REVIEW: I, Daniel Blake

18 12 2016

i-daniel-blake“This doesn’t have to be your problem.”

The above is essentially a throwaway line in Ken Loach’s “I, Daniel Blake,” but it’s the one piece of dialogue that stuck with me throughout. The global rise of far-right politicians and policy remedies has threatened longstanding social welfare structure, and this is likely a much scarier development in Europe, where these programs are much more deeply ingrained. In this time, what constitutes a problem, and for who?

Loach has long been an empathetic chronicler of people relegated to the periphery of central institutions in their lives – family, city, nation. By involving us in their marginalized or overlooked stories, his cinema makes the case that a problem caused by our societal arrangements is not just a problem for one person. They are a problem for all of us, and by taking society at face value, we sign off in support of these issues.

“I, Daniel Blake” takes an unsparing, unadorned look at austerity in England through the eyes of a man most likely to slip through a hole in the safety net. Dave Johns’ eponymous Daniel Blake is among the most vulnerable left behind by technological changes in the economy: a senior citizen losing his capacity to contribute physically and remains well behind the pace digitally. When a heart problem sidelines him from a construction job, Daniel must navigate the bureaucratic mess to collect disability leave … or is it unemployment? The system can never quite figure out what to do with him or what kind of checks he should collect.

Loach’s feelings about the red tape ought to be crystalline from the opening credits, which roll over a black screen during a dialogue exchange between Daniel and a welfare officer. She’s obviously reading from some kind of script meant to level the playing field by creating easily replicable standard talking points for each person she sees. To Daniel, however, this talk is demoralizing and as depersonalized as hearing words spoken by people we cannot see in the frame.

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REVIEW: The Angels’ Share

20 06 2016

The Angels' ShareDirector Ken Loach is often a polemicist more than a storyteller, and the tendency seems to get only more aggrieved with age (or the general state of the world). Lucky for us, “The Angels’ Share” marks a rare occasion where Loach takes his foot off the progressive political throttle and shifts into a more humanistic gear.

The film follows the uphill battle faced by Paul Brannigan’s Robbie, an ill-behaved chap from Glasgow who manages to narrowly avoid prison time for his misdeeds. Instead, he gets assigned community service, and the act winds up giving him the perspective to start getting his house in order. With his girlfriend recently bringing their child into the world, Robbie finds reason to walk the straight and narrow.

“The Angels’ Share” can be quite moving in these scenes centered around truth, consequences and redemption. But towards the end, the film starts to veer off course as it devolves into a chipper heist film. Robbie takes an ill-advised step in the wrong direction for the right reason, and the film follows him down the rabbit hole. The lighter tone might have worked were it not so inconsistent with the raw emotional honesty of earlier portions of the film. As such, Loach’s film comes across as messy but sincere – just like Robbie and his gang. C+2stars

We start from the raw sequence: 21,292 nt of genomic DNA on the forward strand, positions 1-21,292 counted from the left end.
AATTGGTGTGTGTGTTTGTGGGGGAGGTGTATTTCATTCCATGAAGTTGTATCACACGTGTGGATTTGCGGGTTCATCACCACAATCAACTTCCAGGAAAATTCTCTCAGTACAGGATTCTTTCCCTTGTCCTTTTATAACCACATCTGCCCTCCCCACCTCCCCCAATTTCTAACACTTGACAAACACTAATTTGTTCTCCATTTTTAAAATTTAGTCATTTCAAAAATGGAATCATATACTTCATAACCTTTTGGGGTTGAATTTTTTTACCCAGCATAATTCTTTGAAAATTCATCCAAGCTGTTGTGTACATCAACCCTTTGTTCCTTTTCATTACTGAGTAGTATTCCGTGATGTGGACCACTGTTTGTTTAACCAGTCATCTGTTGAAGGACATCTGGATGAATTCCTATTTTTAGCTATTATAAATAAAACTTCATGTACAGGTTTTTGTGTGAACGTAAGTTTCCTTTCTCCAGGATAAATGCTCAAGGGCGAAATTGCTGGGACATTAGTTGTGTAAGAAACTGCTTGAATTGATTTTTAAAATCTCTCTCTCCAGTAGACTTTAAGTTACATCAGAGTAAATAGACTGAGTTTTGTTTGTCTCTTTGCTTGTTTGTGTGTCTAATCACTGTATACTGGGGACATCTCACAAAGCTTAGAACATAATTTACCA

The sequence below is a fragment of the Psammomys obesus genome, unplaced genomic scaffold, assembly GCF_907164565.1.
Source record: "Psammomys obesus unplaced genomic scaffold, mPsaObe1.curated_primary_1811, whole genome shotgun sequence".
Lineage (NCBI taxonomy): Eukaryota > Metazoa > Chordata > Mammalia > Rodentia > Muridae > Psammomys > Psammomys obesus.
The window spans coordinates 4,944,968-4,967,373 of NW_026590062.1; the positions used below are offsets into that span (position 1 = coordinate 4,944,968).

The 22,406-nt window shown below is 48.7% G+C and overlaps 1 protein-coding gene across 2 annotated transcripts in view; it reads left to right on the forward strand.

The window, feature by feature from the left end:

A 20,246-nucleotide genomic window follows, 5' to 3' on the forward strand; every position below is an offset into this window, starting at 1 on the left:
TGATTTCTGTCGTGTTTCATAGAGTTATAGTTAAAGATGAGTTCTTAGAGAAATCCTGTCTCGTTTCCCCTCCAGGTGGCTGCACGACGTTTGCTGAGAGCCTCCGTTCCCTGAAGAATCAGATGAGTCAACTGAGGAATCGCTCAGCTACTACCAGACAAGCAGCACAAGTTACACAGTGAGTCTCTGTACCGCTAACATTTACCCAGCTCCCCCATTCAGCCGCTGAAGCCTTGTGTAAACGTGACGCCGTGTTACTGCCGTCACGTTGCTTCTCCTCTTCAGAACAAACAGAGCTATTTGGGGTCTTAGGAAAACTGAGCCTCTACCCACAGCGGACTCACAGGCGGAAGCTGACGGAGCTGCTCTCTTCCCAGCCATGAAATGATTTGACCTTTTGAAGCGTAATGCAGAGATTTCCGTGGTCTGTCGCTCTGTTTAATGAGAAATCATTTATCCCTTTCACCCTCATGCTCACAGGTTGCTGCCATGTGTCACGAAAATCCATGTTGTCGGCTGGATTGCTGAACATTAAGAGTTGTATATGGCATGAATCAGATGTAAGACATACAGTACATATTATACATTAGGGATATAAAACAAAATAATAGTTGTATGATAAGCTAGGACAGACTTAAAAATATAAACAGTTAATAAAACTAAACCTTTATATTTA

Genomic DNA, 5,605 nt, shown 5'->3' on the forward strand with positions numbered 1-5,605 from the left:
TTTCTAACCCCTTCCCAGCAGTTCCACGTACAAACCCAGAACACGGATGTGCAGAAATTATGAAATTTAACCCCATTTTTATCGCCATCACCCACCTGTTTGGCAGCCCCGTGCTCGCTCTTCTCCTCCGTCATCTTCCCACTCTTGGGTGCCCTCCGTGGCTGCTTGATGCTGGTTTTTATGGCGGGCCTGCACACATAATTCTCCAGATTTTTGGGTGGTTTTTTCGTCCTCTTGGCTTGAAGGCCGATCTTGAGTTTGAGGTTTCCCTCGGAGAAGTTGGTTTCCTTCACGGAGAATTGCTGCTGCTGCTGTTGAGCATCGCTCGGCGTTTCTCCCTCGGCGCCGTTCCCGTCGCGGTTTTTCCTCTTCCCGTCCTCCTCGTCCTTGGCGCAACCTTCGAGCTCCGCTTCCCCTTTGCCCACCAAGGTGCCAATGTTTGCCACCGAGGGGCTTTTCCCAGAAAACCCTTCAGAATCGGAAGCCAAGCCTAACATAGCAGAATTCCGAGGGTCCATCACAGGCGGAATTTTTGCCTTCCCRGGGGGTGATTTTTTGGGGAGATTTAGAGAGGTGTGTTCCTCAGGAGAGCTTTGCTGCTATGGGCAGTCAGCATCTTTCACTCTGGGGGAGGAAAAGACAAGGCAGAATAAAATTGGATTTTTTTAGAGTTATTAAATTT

REVIEW: Jimmy’s Hall

1 07 2015

Over a year ago, I rolled my eyes when I read that acclaimed British director Ken Loach called “to sack the critics and get ordinary punters in. People experienced, who know life.”  Now, after finally seeing “Jimmy’s Hall,” I can somewhat see his rationale.

His final film is an anthem to the hard-working, salt of the earth Ireland people who put in a hard day’s work and only request a fair wage as well as the ability to celebrate in joyous dance.  The titular hall, constructed by good old boy James “Jimmy” Gralton (Barry Ward), once served as a lynchpin of the small town of Leitrim.  After ten years exiled away in America, he returns to reopen the cultural center and restore a sense of community to the town torn apart by years of civil strife.

But, of course, it cannot be that simple.  The immensely powerful Irish Catholic Church stands steadfast in opposition to the hall, which wants to keep the impressionable youth away from any place apart from the church’s supervision and where they might receive a contradictory education.  (“Footloose,” is that you?)  Jimmy gets his name drug through the mud by one particularly malicious priest, who accuses him of the era’s catch-all phrase to drum up fear of suspect outsiders: communist.  This only leads to the small conflict simply growing in size and the sides further entrenching their interests.

Jimmy, practically a mouthpiece for Loach’s social democratic ideology, gets several opportunities to ascend a soapbox and deliver rousing sermons of his own.  His philosophy, highly formed by seeing the greed of the American Roaring Twenties usher in the Great Depression, simply calls for institutions to pay greater attention to the common people and lesser to themselves.  In these moments, “Jimmy’s Hall” proves decently rousing in spite of its preachy, conventional storytelling.  Loach’s calls for toleration, liberty, and justice feel pressing and relevant, even though it might serve more as a personal statement than an illumination on present-day issues.

Loach says that “by and large [reviewers] reflect their own perception through their hostility.”  While I do not necessarily attempt to say I am an exemplary human being or film reviewer, I can say that “Jimmy’s Hall” awakened the empathy within me.  Though I am not a member of the working class, the movie definitely made me think and feel a little more deeply about their concerns, both then and now.  B / 2halfstars